The output pair add a JavaScript file that will act as the entry point for the program, and have it write “Hello, world!” to the console.

hello_world

After checking program.js works on the local command line, push it to master.

We establish that our customer – me, in this case – happens to have Git and Node.js installed, so possibly the simplest way to demonstrate the program running on my computer might be to clone the files from master into a local folder, run npm install to resolve the Mocha dependency, and then we can just run node program.js in our customer demo. (We can tidy that up later if need be, but it will pass the test.)

rmdir teamjason /s /q
mkdir teamjason
cd teamjason
git clone https://github.com/jasongorman/evil_fizzbuzz.git
cd evil_fizzbuzz
npm install

We test that it works on the customer’s laptop, and now we’re finally ready to start implementing our FizzBuzz solution.

Phew. Yaks shaved.

But where to start?

This is the second place a lot of teams go wrong. They split off into their own pairs, clone the GitHub repository, and start working on their part of the solution straight away with no overall understanding of how it will all fit together to solve the problem.

This is where mob programming can help. Before splitting off, get everyone around one computer (there’s always a projector or huge TV in the room they can use). The pair responsible for writing the final output write the code (which satisfies the rules), while the rest of the group give input on the top-level design. In simpler terms, the team works outside-in, to identify what parts will be needed and see how their part fits in.

In my illustration, I’m thinking maybe a bit if functional composition might be the way to go.

This is the only code the pair who are responsible for outputting the result are allowed to write, according to the rules of Evil FizzBuzz. But the functions used here don’t exist, so we can’t push this to master without breaking the build.

Here’s where we get creative. Each of the other four pairs takes their turn at the keyboard to declare their function – just an empty one for now.

We can run this and see that it is well-formed, and produces an empty output, as we’d expect at this point. Let’s push it to master.

It’s vital for everyone to keep one eye on the build status, as it’s a signal – a pulse, if you like – every developer on a team needs to be aware of. This build succeeds.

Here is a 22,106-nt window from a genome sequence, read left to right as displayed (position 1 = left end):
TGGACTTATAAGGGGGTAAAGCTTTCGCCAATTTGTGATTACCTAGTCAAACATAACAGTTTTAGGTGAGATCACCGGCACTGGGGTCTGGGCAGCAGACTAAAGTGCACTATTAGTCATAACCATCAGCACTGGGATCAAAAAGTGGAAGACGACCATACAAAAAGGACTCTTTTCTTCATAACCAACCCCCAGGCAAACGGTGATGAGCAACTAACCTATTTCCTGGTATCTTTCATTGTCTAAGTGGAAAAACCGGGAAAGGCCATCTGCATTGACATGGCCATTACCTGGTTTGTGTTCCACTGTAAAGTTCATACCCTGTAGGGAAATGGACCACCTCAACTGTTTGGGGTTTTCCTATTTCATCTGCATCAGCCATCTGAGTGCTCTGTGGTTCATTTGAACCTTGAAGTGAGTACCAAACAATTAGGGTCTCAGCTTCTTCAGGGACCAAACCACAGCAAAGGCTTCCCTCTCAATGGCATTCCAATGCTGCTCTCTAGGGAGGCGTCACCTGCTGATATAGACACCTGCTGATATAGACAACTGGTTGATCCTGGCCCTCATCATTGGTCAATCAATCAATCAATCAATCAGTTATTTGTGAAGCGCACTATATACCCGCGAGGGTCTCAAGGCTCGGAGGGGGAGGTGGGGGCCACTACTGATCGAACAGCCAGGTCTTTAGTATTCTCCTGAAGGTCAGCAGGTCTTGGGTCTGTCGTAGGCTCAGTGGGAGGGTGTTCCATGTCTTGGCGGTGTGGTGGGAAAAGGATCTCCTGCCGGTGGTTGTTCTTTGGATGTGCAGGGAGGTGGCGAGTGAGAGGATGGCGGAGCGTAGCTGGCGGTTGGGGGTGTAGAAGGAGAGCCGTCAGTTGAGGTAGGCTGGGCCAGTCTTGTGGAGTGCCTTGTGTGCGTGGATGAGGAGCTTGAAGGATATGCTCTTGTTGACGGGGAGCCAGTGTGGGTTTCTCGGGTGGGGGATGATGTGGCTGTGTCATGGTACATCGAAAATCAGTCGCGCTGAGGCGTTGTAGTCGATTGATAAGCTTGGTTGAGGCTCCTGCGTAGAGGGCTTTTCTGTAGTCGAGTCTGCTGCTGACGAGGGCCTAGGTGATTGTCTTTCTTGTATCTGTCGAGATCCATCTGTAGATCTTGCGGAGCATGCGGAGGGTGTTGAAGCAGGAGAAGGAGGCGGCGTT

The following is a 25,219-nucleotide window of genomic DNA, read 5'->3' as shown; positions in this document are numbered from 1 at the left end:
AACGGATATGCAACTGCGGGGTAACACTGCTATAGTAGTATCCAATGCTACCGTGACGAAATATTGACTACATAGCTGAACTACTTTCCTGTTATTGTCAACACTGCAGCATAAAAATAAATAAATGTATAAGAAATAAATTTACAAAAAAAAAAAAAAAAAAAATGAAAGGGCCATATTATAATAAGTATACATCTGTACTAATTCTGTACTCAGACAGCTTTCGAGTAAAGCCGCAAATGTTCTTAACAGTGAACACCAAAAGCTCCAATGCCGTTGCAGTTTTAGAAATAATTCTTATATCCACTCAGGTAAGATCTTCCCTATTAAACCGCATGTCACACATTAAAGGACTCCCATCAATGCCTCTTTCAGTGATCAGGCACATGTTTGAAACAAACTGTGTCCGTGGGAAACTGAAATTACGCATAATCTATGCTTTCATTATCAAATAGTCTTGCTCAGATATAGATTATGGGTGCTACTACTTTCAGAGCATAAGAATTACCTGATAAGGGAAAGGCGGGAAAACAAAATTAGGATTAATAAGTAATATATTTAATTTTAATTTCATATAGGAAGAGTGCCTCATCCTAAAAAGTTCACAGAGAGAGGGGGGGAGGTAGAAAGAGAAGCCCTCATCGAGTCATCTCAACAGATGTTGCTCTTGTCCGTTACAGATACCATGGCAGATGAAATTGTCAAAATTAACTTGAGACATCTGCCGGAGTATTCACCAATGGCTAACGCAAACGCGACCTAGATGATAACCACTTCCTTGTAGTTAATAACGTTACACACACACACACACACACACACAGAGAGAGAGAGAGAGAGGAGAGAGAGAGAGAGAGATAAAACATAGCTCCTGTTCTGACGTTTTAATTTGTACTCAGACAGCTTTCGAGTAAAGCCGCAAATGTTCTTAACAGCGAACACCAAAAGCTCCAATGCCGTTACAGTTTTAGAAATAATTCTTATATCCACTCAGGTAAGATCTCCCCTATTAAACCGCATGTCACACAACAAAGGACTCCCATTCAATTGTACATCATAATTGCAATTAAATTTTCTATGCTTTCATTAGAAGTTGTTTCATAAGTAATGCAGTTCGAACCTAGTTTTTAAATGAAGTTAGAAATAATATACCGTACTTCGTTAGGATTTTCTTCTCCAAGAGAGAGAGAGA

builds

So, we have an end-to-end delivery pipeline, and we have a high-level design, so everyone can see how their part fits into the end solution.

This can be where pairs split off to implement their part. Now is the time to make clones and here’s where the CI skills come into play.

Let’s say one pair is working on the Fizz part. They take a clone of master, and – because it is a TDD course, after all – write and pass their first Mocha test.

On a green light, it’s time maybe for a bit of refactoring. The pair decide to pull the fizz function into it’s own file, to keep what they’re doing more separate from everyone else.

Having refactored the structure of the solution a little, they feel this might be a good time to share those changes with the rest of the team. This helps avoid the third mistake teams make – integrating too late, with too many potentially conflicting changes. (Many Evil FizzBuzz attempts end with about 15 minutes of merge hell.) Typically this ends with them breaking the build and the team disqualified.

But before pushing to master, they run all of the tests, just to be sure.

fizz_test

With all tests passing, it should be safe to push. Then they wait for a green build before moving on to the next test case.

build_in_progress

While builds are in progress, other members of the team must be mindful that it’s not safe to push their changes until the whole process has completed successfully. They must also ensure they don’t pull changes that break the build, so everyone should be keeping one eye on the build status.